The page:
A couple of years ago, we publicized the new Stromberg 97 carburetors manufactured by Stromberg Carburetor Ltd. in England (www. stromberg-97.com), which have continued to grow in popularity among fans of these traditional two-barrel carbs. Blundell Speed & Machine, one of the earliest dealers for the new 97s, was an information source for that article. Since then, shop owner Chad Blundell has continued to sell the new carbs and parts (practically all Stromberg 97 components, except for the castings themselves, are available individually), and has also been developing fuel rails and banjo fitting and installing them on customers' cars.
Every time we stopped at the Blundell booth at local shows or dropped by the shop, we got another eyeful of the cool new fittings, which are CNC-machined on the premises. The new banjo fittings can be usedwith hoses, but most of the systems Chad has built for his own customers have used these hard lines, which to our eyes look cleaner without taking away from the traditional appearance.
Blundell has fuel rails for Strombergs on the shelf and ready to ship for most popular intake manifolds. Recently, we finally got the chance to see the assembly of a custom fuel rail system for dual Stromberg 97s on a new Offenhauser intake manifold we picked up at Sacramento Vintage Ford (which will eventually go on the '47 Ford Tudor R&C editor Kevin picked up a while ago). Since Chad hadn't created a system for this specific application yet, this was a custom job that served as a prototype for a new part number. If you have an unusual application, Blundell Speed & Machine can create custom rails based on your specific intake and carb combination. All you have to do is bolt them on.
There are a variety of banjo fittings and related hardware available, including the parts shown here.
These are CNC-machined at Blundell Speed & Machine and are available in polished or satin finish.
A) banjo fitting, 5/16-inch dual line, barbed
B) banjo fitting, U-weld-style single line
C) banjo bolt included with banjo-fitting part numbers
D) banjo fitting, U-weld-style dual line
E) banjo fitting, 5/16-inch single line, barbed
F) crush washers (replacement washers for all fittings)
G) standoff extension to adapt fittings to Holley 94 carburetors
H) stainless steel throttle arms for Strombergs or Holley 94s
One of the problems hot rodders encounter when lining up multiple Strombergs is the potential of starving the carburetor farthest from the fuel pump .Low-restriction fittings help solve that problem. Look closely and you can see that Chad has undercut the inside circumference on the banjo fitting and the shaft on the inlet jet in order to lower restriction. It works. Chad used these parts on an eight-carb, alcohol-fed Chrysler engine for a vintage race car running at Bonneville. Although alcohol requires approximately 20 percent more volume than gasoline, the front carbs were never starved.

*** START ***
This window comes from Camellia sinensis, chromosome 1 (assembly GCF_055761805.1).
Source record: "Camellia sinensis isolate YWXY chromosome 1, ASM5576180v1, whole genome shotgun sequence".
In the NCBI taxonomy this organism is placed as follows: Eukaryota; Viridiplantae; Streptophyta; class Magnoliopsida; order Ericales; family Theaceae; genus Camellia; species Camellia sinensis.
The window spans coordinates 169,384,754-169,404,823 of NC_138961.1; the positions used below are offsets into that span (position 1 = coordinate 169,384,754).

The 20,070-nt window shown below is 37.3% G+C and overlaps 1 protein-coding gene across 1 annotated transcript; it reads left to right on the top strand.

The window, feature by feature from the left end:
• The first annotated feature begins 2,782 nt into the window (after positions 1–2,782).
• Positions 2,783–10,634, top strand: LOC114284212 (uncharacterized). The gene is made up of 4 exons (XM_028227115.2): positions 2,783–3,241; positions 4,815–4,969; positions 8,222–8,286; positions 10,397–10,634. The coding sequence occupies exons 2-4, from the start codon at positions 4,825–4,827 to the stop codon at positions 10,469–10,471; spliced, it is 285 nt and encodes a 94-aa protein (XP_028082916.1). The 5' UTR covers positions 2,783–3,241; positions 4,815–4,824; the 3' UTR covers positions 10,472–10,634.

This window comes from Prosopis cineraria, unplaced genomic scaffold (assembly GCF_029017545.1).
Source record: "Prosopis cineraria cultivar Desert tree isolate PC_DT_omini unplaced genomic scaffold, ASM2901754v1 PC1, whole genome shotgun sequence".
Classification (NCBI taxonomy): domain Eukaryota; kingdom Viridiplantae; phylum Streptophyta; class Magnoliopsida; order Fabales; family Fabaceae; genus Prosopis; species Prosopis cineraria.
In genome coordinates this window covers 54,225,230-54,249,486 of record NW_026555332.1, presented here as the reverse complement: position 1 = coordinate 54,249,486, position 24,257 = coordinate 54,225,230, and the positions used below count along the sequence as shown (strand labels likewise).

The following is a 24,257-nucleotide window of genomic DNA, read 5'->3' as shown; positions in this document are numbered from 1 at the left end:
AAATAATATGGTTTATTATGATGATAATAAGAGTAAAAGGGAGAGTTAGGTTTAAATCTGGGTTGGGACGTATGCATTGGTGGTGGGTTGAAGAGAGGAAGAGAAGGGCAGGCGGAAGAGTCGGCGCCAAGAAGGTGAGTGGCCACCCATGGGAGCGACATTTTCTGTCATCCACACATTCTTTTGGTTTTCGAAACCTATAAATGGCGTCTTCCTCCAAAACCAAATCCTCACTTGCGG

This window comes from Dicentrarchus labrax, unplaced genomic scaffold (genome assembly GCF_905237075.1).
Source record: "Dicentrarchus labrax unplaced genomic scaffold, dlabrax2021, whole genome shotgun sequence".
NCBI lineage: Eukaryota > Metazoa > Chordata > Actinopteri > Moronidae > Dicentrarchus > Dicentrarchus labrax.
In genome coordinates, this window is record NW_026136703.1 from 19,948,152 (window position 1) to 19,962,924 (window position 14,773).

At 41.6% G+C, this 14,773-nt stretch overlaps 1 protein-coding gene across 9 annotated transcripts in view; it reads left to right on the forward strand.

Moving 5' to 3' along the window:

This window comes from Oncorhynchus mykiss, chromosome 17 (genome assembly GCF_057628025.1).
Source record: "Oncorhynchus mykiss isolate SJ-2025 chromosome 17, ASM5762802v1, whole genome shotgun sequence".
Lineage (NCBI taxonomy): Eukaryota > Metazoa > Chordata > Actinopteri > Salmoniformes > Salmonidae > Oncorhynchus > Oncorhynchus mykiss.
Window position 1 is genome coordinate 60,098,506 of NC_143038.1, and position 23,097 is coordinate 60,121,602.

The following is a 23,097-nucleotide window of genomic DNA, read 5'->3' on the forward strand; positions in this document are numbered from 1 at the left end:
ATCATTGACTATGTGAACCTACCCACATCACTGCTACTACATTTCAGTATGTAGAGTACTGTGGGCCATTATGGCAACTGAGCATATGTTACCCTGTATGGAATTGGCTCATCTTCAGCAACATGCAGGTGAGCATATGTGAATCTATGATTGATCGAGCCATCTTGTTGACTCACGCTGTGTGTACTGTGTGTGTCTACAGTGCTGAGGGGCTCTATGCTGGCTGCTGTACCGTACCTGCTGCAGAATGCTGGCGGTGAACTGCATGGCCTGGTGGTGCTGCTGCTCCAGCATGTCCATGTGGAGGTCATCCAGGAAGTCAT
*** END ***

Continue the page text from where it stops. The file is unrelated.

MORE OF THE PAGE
You've probably seen this type of early aftermarket brass inlet fitting on Strombergs or Holley 94s (shown). The banjo fitting looks a bit cleaner and can be used on 94s as well as on all Stromberg models. Since the inlet location on the 94s is on the top of the fuel bowl lid instead of out the side, Holley applications require a screw-in standoff extension to locate the banjo fitting past the carburetor's body.
Chad used Steve Eisenhaur's '34 roadster (owned for years by hot rod legend Creighton Hunter) as a test vehicle to develop his first banjo fittings and fuel rails. The Flathead was previously running on two of the four 97s and wasn't drawing enough air due to high compression. The hoses were getting brittle and starting to crack. Chad lowered the compression and opened up all four carburetors. The new fuel lines run from the fuel manifold mounted at the rear with a custom progressive linkage that opens the two middle carbs and then the front and rear carbs. Each is independently sprung. Now the Flathead can keep up with any small-block.
Darrell Greig's '50 Oldsmobile was the second car to use these fittings and rails. Darrell liked the looks of velocity stacks, but he didn't want injection. The Chevy small-block's dual quads were swapped for this six-carb progressive setup using old Strombergs rebuilt with new components. The center two carbs open up during around-town driving, and the outside four serve as secondaries. Each carb runs a U-weld-style single line fitting. Chad built this system using a back bar setup with the fuel manifold in front (in the typical small-block position) and the fuel rails running forward, the opposite of Eisenhaur's Flathead system.
A pair of brand-new Stromberg 97s flow plenty of fuel and air for the Flathead in Matthew Ettinger's '37 roadster, even with the S.Co.T. blower in between. Instead of running separate rails to each carb, as on the previous two examples, Chad used a dual line fitting on the rear carb to keep it cleaner looking and avoid potential space restrictions. Notice the garage door-style spring attached to the rear carb's throttle arm. Chad eliminated the need for this spring, which he demonstrated. Keep reading, and you'll see.
Here's the dual carb and Offenhauser manifold system Chad was building for us that will ev
Chad modifies the bases by machining the carburetor base where the throttle arm mounts and
The throttle arms offered by Blundell are a better-looking improvement (in our opinion) th
These rails are built from 5/16-inch, 0.035- wall 304 stainless steel tubing. With the For
When he was satisfied with the way the rail fit, Chad TIG-fused the rails and fittings. He
All pieces are pressure-tested before leaving the shop. Chad tests the parts after they've
It didn't take long to fabricate this good-looking twin carb setup. It'll take much less t
As a finishing touch, Chad swapped the front single line banjo fitting for a double so he
Here's one more alternative-barbed banjo fittings with hose instead of the stainless rails